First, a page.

The problem is that so often we develop a stance that is largely reactionary. When other people start pushing in a direction that we believe is imbalanced, we tend to react by pushing in the opposite direction. In trying to bring balance we become imbalanced ourselves. There is a danger in always defining yourself in opposition to that which you perceive to be false. We must avoid that sort of polarization.
Tools for Approaching This Topic
We all have theological presuppositions. In some circles, “theology” is considered almost a bad word. But the fact is that each of us has theology, whether we realize it or not. And our theology affects the way we think of God, the Bible, and our faith. It affects the way we pray, the way we interpret Scripture, and the way we view the Holy Spirit. There are theological undercurrents that may be subconsciously affecting us without us even realizing it.
At the same time, we each have different personalities that affect the way we experience God and the world. Some of us are more thinking-oriented, and some more feeling-oriented. There is nothing wrong with either; we need both kinds of people in the world. But those differences can sometimes lead to misunderstandings and disagreements.
I have designed two charts that attempt to illustrate how our theology and personal orientation affect us. They affect the way we understand our faith in general, but also the topic of the Holy Spirit in particular. The far left and far right columns represent extreme positions. Most of us would fall somewhere along the two middle columns.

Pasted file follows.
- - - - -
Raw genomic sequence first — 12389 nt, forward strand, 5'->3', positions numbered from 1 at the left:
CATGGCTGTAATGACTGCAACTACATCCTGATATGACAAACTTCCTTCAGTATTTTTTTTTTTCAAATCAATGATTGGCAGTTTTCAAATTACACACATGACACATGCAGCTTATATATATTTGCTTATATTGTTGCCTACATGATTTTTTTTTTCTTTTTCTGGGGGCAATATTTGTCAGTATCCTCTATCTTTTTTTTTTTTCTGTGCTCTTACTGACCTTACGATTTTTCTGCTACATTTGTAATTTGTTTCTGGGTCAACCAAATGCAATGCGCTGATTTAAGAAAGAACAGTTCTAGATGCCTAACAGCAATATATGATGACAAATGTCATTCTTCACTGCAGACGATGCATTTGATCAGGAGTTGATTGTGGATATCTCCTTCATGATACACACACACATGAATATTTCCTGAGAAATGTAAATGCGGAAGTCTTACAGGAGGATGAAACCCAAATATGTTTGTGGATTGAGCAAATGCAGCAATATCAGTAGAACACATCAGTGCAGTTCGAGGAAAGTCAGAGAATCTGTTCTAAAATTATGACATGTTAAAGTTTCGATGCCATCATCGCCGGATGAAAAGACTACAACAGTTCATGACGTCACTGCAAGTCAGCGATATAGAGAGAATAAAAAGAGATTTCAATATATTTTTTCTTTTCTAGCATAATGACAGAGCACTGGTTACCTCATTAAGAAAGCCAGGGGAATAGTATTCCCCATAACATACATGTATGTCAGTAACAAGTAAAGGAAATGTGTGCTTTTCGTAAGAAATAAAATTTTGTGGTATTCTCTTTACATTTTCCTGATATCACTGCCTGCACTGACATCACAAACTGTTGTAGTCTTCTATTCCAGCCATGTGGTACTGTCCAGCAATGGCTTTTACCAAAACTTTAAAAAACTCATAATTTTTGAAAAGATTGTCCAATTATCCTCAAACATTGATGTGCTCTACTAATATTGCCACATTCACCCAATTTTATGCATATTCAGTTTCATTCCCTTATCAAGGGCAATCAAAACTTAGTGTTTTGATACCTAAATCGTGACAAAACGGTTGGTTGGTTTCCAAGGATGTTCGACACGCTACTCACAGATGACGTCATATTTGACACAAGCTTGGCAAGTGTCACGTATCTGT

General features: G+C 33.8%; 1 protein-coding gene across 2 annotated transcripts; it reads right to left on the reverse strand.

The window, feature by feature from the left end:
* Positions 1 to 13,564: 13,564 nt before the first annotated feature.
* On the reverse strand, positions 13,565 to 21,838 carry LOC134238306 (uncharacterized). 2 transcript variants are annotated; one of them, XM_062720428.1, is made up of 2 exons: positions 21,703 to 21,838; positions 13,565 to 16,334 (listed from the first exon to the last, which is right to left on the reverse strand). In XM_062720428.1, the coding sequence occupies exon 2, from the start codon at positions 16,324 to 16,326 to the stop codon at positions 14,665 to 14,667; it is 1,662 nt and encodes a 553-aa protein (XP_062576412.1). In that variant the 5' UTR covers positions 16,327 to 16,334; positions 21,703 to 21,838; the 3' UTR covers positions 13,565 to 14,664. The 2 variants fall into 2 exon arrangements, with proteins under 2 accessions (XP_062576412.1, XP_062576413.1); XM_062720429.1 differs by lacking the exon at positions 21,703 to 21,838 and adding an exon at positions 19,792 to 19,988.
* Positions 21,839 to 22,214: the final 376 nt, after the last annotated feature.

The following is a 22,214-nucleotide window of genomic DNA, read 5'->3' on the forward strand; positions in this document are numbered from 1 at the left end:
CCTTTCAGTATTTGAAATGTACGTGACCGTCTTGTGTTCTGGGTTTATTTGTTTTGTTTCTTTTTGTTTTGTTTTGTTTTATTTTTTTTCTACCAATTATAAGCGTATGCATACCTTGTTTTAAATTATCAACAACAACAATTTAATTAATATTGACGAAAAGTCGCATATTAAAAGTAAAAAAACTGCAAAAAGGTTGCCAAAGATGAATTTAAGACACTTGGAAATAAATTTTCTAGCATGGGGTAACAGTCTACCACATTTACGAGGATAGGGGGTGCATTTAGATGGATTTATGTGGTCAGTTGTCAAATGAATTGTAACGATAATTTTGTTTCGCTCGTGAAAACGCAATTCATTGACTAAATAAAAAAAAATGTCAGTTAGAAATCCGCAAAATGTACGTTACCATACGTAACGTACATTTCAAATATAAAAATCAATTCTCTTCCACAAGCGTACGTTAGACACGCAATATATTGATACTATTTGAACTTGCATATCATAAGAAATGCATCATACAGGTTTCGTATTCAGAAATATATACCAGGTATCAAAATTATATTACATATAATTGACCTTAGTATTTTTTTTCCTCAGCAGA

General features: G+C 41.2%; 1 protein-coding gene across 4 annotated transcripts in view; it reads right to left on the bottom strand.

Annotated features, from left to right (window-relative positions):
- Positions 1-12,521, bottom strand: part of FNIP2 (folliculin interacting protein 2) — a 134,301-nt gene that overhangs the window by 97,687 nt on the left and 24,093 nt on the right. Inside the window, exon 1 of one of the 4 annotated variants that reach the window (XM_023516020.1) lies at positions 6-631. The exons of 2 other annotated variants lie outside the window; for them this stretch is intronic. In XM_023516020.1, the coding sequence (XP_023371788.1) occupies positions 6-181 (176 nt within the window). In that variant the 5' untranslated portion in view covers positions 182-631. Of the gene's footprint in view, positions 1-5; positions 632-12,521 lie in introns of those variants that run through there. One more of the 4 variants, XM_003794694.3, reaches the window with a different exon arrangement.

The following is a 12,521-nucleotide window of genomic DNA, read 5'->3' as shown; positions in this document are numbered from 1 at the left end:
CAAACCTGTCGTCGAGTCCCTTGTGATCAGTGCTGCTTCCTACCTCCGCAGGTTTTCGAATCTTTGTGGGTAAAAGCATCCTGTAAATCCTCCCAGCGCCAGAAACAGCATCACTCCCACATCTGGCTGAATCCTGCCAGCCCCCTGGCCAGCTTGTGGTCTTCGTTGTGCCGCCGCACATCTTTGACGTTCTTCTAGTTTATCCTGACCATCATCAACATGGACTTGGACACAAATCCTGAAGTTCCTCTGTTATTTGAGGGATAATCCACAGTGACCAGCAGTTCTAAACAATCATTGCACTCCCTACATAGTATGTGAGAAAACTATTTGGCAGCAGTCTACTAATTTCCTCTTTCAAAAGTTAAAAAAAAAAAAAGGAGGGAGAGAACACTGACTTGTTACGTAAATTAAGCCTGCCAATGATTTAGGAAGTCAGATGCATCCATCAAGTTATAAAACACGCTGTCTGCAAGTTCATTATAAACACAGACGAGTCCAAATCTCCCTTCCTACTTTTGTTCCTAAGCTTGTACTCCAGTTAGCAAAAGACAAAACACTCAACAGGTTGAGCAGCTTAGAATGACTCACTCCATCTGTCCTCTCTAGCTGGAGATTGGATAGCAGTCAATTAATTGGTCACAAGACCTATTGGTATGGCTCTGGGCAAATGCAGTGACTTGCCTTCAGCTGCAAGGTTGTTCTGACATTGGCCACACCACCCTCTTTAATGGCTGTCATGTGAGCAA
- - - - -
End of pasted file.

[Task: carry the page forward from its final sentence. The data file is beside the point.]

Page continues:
The point of these charts is not to say that one side is right and the other side is wrong. Rather, the point is that either side can lead to extremes that are unhealthy. Emphasizing God’s prerogative at the expense of man’s responsibility is unhealthy, and vice versa. Similarly, emphasizing either feelings or rational logic too much can be a problem.
Realizing where we fit on these charts may help us understand some of the ways we as believers differ from one another. This can help us understand why there are such strong differences of opinion and practice regarding the Holy Spirit. Each of us approaches the Bible with certain lenses and filters in place, and it is helpful for us to identify them.
References [ + ]
|1.||↑||F. N. Horn, “Holy Spirit” in Anchor Bible Dictionary (New York: Doubleday, 1992), 3:260.|
|2.||↑||A. W. Tozer, The Pursuit of God (Camp Hill, PA: Christian Publications), p. 17.|
|3.||↑||Nelson Books, 2013.|
|4.||↑||Creation House, 2015.|